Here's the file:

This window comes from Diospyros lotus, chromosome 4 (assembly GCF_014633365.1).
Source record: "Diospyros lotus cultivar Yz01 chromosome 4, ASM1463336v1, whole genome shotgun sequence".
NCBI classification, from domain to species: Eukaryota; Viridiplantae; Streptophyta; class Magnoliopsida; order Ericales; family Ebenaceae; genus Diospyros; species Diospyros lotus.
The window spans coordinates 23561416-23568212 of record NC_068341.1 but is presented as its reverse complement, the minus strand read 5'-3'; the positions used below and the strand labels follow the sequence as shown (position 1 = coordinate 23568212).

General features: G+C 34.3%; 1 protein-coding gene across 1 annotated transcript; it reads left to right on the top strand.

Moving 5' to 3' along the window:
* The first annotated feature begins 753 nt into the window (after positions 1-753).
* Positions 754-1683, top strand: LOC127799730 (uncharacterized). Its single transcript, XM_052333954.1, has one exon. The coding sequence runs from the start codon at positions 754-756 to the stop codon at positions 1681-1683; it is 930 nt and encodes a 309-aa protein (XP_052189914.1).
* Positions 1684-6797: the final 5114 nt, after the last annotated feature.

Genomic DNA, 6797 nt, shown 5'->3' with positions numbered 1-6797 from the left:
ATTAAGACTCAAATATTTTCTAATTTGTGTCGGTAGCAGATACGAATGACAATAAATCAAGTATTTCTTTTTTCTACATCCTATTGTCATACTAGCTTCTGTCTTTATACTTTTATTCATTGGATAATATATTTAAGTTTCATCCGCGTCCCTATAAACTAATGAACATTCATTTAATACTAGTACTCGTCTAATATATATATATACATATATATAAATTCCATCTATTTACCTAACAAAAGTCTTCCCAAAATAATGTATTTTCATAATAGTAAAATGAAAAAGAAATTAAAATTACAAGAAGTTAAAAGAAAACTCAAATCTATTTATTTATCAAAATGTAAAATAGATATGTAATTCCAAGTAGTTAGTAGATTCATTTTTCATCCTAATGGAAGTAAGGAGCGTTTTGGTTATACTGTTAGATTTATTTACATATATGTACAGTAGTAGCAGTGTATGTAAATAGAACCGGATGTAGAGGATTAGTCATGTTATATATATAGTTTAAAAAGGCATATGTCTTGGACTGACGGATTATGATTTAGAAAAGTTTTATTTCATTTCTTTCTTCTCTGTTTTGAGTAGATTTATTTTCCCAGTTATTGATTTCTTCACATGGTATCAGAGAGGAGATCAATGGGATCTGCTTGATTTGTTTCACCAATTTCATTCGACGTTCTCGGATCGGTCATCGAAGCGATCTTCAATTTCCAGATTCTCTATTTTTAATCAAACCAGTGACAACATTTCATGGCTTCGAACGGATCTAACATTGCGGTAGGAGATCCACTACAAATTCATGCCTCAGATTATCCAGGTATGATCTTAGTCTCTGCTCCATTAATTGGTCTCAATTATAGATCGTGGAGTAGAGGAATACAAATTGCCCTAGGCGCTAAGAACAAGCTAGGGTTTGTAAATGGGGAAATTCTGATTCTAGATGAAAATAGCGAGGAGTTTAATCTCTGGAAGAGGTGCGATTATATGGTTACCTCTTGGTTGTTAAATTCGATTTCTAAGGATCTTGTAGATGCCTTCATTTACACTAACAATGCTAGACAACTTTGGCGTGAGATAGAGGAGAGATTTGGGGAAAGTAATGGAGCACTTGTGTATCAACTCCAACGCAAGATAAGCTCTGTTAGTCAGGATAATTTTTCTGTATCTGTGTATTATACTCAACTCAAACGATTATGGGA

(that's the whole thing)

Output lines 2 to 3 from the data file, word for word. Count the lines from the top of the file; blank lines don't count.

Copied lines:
Source record: "Diospyros lotus cultivar Yz01 chromosome 4, ASM1463336v1, whole genome shotgun sequence".
NCBI classification, from domain to species: Eukaryota; Viridiplantae; Streptophyta; class Magnoliopsida; order Ericales; family Ebenaceae; genus Diospyros; species Diospyros lotus.